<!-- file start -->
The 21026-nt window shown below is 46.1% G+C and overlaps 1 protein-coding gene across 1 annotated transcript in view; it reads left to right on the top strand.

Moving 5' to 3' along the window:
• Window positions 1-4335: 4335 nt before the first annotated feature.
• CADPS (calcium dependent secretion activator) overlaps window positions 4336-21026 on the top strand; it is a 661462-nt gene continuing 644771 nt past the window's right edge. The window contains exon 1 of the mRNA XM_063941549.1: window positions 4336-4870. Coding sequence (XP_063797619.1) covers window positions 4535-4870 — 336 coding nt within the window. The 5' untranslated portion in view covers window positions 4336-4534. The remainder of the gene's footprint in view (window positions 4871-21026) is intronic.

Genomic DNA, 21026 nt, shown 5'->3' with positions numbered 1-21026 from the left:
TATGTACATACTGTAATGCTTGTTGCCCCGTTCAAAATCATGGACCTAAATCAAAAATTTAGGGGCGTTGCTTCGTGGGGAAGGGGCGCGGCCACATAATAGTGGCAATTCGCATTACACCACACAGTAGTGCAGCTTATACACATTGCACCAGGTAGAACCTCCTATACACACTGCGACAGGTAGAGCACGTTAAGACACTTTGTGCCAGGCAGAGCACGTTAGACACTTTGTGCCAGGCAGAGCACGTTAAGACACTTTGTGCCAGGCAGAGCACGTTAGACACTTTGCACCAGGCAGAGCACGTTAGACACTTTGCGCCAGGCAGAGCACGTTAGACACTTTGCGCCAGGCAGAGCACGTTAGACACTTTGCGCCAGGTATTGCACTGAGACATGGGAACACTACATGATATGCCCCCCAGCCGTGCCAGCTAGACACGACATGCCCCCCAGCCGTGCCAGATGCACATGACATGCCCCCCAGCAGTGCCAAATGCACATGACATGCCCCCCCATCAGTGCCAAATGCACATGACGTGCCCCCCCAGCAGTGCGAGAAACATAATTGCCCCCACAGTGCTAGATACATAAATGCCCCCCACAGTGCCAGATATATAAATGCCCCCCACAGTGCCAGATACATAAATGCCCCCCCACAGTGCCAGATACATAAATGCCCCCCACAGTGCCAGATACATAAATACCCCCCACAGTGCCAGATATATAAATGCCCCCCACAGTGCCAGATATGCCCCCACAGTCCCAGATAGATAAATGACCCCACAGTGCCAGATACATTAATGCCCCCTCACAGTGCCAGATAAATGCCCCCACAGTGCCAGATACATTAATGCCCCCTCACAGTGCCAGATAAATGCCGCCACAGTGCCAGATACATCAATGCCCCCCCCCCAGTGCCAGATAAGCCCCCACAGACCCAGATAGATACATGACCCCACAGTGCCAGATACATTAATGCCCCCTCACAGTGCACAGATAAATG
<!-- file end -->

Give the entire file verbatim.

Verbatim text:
The 21026-nt window shown below is 46.1% G+C and overlaps 1 protein-coding gene across 1 annotated transcript in view; it reads left to right on the top strand.

Moving 5' to 3' along the window:
• Window positions 1-4335: 4335 nt before the first annotated feature.
• CADPS (calcium dependent secretion activator) overlaps window positions 4336-21026 on the top strand; it is a 661462-nt gene continuing 644771 nt past the window's right edge. The window contains exon 1 of the mRNA XM_063941549.1: window positions 4336-4870. Coding sequence (XP_063797619.1) covers window positions 4535-4870 — 336 coding nt within the window. The 5' untranslated portion in view covers window positions 4336-4534. The remainder of the gene's footprint in view (window positions 4871-21026) is intronic.

Genomic DNA, 21026 nt, shown 5'->3' with positions numbered 1-21026 from the left:
TATGTACATACTGTAATGCTTGTTGCCCCGTTCAAAATCATGGACCTAAATCAAAAATTTAGGGGCGTTGCTTCGTGGGGAAGGGGCGCGGCCACATAATAGTGGCAATTCGCATTACACCACACAGTAGTGCAGCTTATACACATTGCACCAGGTAGAACCTCCTATACACACTGCGACAGGTAGAGCACGTTAAGACACTTTGTGCCAGGCAGAGCACGTTAGACACTTTGTGCCAGGCAGAGCACGTTAAGACACTTTGTGCCAGGCAGAGCACGTTAGACACTTTGCACCAGGCAGAGCACGTTAGACACTTTGCGCCAGGCAGAGCACGTTAGACACTTTGCGCCAGGCAGAGCACGTTAGACACTTTGCGCCAGGTATTGCACTGAGACATGGGAACACTACATGATATGCCCCCCAGCCGTGCCAGCTAGACACGACATGCCCCCCAGCCGTGCCAGATGCACATGACATGCCCCCCAGCAGTGCCAAATGCACATGACATGCCCCCCCATCAGTGCCAAATGCACATGACGTGCCCCCCCAGCAGTGCGAGAAACATAATTGCCCCCACAGTGCTAGATACATAAATGCCCCCCACAGTGCCAGATATATAAATGCCCCCCACAGTGCCAGATACATAAATGCCCCCCCACAGTGCCAGATACATAAATGCCCCCCACAGTGCCAGATACATAAATACCCCCCACAGTGCCAGATATATAAATGCCCCCCACAGTGCCAGATATGCCCCCACAGTCCCAGATAGATAAATGACCCCACAGTGCCAGATACATTAATGCCCCCTCACAGTGCCAGATAAATGCCCCCACAGTGCCAGATACATTAATGCCCCCTCACAGTGCCAGATAAATGCCGCCACAGTGCCAGATACATCAATGCCCCCCCCCCAGTGCCAGATAAGCCCCCACAGACCCAGATAGATACATGACCCCACAGTGCCAGATACATTAATGCCCCCTCACAGTGCACAGATAAATG